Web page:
All decent folk in Sarawak heaved a sigh of relief when the vastly paid Torstein Sjotveit returned to Norway after a disastrous stint at Sarawak Energy after attempting to force a string of unneeded, outdated and hugely environmentally destructive mega-dams on the state.
However, he is understood to have left some of his family and fellow Norwegians back in positions he had put them in and now he is back with more troubling plans for ‘eco-friendly’ mega-projects in the state.
In true secretive Sarawak style the first the public knew about Torstein’s ‘reforestation project’ was when it was announced in all the papers that an MOU had already been signed, with the usual handshaking shots with the local powers that be and woolly descriptions of what has been decided:
“The Sarawak Government yesterday signed a memorandum of understanding (MOU) with Edge Global Norway AS with the aim to outline broad terms and their understanding in relation to their collaboration to drive the development, financing, execution and operation of a reforestation based and integrated value chain commercial project”
was how the matter was reported in the Borneo Post. So, apart from the apparent confirmation that Torstein and his mega global private company are in it for the money, the wider public are none the wiser about what this ‘reforestation based integrated value chain operation’ might entail.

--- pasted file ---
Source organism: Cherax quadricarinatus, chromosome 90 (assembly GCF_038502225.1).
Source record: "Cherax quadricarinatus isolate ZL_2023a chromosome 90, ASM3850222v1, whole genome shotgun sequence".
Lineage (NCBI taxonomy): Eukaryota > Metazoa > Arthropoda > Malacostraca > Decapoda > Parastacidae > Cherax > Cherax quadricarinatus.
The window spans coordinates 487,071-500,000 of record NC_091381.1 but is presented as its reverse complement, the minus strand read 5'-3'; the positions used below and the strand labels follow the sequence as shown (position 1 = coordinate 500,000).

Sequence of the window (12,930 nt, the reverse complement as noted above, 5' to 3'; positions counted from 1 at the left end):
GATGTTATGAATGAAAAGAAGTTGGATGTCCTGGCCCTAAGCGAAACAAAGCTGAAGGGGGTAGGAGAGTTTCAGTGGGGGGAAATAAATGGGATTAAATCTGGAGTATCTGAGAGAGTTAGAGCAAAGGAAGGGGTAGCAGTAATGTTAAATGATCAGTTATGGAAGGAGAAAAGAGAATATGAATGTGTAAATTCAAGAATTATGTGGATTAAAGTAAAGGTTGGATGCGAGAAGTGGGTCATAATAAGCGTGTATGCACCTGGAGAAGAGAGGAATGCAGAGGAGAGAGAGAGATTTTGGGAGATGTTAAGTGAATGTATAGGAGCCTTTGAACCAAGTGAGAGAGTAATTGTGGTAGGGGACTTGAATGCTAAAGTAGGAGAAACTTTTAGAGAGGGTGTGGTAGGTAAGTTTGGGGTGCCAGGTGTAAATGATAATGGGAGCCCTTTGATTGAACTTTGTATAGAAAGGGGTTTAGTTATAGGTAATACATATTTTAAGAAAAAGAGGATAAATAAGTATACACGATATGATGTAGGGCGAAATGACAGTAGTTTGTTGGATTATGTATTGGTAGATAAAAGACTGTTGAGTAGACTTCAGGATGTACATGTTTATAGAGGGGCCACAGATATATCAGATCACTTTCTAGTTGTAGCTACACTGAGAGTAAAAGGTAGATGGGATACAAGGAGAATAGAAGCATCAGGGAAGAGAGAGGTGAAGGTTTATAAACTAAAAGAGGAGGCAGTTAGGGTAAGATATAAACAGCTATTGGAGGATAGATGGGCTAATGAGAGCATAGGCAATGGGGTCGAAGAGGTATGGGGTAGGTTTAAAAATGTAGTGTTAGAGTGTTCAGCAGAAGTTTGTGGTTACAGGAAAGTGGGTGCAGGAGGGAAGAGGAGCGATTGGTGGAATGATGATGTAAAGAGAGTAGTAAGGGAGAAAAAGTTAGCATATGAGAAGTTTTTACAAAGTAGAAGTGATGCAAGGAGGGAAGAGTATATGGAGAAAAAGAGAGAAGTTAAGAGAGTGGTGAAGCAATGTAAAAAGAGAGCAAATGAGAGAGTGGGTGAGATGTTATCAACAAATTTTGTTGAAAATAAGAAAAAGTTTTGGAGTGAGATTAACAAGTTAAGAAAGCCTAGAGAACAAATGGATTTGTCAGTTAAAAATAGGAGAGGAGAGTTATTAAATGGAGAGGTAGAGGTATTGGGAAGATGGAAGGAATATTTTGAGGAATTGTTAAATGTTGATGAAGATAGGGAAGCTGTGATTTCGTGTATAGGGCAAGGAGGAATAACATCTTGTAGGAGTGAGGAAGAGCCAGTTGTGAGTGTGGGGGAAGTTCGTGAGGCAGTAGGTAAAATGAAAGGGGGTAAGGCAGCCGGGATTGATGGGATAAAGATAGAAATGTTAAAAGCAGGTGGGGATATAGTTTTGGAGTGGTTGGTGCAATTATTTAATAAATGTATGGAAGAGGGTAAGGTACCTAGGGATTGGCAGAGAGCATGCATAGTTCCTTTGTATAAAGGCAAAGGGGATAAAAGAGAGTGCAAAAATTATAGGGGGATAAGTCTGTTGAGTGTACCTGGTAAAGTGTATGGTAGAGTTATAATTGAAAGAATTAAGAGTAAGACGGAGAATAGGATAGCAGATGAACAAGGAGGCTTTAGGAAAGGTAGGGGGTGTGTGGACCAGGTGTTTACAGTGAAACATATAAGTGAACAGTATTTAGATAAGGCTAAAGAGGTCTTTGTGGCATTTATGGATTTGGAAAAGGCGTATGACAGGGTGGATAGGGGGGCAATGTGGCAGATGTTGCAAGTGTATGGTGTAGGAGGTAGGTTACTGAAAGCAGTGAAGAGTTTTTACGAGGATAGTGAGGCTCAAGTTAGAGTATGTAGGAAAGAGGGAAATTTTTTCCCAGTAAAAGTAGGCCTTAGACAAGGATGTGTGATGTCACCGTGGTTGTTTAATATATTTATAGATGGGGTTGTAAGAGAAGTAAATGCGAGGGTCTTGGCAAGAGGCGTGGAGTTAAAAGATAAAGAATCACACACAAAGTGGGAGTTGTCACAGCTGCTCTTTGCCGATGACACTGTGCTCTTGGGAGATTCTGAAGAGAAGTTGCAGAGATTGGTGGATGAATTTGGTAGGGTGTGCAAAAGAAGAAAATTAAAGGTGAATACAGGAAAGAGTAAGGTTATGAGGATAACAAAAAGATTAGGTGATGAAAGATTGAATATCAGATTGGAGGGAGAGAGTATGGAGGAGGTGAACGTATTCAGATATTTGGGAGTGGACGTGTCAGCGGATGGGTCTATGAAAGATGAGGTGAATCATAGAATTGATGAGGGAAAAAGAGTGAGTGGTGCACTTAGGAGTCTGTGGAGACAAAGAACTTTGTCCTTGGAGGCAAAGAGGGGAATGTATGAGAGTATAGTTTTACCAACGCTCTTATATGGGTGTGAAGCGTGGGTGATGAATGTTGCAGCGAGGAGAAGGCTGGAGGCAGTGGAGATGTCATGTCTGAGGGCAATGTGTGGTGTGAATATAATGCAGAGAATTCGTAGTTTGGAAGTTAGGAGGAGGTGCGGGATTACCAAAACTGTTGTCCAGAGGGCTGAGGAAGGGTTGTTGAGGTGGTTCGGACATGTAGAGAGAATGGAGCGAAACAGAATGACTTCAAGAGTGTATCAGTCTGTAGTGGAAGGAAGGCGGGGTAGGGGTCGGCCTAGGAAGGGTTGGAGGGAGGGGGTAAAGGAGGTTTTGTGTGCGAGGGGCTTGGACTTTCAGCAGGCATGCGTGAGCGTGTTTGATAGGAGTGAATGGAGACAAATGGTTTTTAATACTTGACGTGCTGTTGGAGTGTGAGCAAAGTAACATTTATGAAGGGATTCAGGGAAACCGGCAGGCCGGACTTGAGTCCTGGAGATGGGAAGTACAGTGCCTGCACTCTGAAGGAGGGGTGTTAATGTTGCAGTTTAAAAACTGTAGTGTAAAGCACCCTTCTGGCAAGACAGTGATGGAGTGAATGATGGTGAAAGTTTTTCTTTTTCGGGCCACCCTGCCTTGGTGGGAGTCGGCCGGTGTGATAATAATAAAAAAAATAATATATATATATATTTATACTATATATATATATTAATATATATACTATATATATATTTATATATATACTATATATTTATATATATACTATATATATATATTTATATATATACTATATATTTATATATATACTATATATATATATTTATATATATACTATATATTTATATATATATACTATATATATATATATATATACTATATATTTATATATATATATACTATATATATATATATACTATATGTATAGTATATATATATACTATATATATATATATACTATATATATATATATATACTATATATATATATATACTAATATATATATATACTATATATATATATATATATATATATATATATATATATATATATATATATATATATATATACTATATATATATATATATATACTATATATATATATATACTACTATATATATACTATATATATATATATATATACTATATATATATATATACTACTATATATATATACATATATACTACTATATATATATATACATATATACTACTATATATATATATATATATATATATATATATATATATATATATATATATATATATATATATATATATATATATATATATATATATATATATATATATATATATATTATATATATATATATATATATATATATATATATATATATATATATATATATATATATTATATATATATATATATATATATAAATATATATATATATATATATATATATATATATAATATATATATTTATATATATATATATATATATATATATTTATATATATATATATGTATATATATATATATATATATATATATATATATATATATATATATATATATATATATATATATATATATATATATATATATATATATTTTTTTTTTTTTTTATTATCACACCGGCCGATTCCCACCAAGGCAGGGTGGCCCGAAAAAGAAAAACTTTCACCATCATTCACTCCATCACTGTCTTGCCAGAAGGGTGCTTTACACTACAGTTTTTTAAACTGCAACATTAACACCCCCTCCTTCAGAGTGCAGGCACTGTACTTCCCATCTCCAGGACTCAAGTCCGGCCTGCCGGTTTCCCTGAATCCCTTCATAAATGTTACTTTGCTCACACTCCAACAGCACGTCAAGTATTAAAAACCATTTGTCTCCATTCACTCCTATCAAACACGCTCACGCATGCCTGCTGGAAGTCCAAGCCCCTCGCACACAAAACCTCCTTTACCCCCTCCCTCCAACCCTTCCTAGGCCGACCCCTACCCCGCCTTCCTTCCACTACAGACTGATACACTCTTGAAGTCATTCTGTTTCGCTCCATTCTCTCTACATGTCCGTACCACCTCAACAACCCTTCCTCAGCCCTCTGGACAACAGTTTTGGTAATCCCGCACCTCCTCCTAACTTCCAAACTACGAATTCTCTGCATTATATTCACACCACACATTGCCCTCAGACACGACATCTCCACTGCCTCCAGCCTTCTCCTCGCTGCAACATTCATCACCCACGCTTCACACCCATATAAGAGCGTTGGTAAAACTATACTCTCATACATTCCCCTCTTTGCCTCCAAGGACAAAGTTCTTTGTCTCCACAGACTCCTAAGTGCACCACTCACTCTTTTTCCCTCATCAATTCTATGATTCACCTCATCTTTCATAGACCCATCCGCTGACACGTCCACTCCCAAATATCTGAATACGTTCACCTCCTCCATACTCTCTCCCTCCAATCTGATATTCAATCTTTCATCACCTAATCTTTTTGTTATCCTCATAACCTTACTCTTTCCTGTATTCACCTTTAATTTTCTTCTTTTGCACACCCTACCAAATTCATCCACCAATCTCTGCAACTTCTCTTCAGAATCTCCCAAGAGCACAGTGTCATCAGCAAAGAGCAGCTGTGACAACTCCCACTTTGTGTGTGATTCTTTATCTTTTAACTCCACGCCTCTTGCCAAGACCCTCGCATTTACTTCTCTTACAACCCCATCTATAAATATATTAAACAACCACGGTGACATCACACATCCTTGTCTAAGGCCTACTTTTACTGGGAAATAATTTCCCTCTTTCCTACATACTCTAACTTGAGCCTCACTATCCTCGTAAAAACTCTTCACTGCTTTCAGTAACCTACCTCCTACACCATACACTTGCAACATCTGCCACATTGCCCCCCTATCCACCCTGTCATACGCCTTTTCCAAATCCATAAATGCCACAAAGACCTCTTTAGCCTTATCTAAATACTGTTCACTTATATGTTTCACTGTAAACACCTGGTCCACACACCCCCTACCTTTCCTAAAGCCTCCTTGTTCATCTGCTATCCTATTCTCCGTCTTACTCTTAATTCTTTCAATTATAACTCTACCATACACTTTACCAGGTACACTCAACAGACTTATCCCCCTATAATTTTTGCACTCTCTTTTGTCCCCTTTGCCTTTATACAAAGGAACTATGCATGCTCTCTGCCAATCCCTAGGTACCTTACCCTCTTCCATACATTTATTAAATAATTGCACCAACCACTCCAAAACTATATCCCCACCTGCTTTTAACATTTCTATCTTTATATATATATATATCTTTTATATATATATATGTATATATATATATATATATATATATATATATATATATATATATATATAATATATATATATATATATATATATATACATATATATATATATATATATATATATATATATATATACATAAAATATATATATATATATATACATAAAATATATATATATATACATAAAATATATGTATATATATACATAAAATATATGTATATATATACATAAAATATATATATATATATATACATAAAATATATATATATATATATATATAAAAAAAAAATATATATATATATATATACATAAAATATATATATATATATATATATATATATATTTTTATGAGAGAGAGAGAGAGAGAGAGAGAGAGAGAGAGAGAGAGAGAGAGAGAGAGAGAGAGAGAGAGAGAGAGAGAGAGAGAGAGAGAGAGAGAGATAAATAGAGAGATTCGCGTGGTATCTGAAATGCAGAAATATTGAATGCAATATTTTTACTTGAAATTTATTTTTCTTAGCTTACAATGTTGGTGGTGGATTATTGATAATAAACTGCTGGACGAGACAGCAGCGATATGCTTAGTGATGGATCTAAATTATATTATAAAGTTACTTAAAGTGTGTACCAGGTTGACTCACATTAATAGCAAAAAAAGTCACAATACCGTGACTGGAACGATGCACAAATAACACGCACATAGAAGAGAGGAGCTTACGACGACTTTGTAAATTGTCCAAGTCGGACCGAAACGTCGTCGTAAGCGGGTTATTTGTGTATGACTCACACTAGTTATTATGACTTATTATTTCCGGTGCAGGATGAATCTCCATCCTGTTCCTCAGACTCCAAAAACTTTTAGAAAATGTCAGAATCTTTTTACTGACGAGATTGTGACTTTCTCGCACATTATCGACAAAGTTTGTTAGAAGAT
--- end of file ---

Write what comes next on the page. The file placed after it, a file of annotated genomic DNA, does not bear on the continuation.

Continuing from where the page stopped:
Most troubling are other references to Mr.Sjotveit’s project targetting degraded areas of permanent forest zones within the state and being focused on “high value timber”. The vagueness is such that the way is open for fast growing foreign species such as acacia to be part of such a scheme, with the target of top profit for foreign hit and run operatives who care nothing for what state they leave the forests for the following generations of people in Sarawak.
Perhaps the Norwegian plan has merit to it and genuine conservation aspirations? Who knows, because the appalling failure to adopt the basic practices of good governance – proper consultation, proper legislative debate and oversight, open tender and all the rest means this is a behind closed doors deal of the sort that as CEO of Sarawak Energy Torstein Sjotveit became practised to disastrous effect.
Norway should sort out its rogue Viking plunderers as it seeks to talk to others about all the good things it wants to do in the world. Could the Norwegian authorities please investigate this businessman and get him to submit his practices to the same criteria they would expect as a bare minimum for public contracts back home?
We await full details of ‘Edge Global’s’ ‘reforestation’ plans, which ought to have been made public long before this tainted businessman booked his first class return flight back into Sarawak.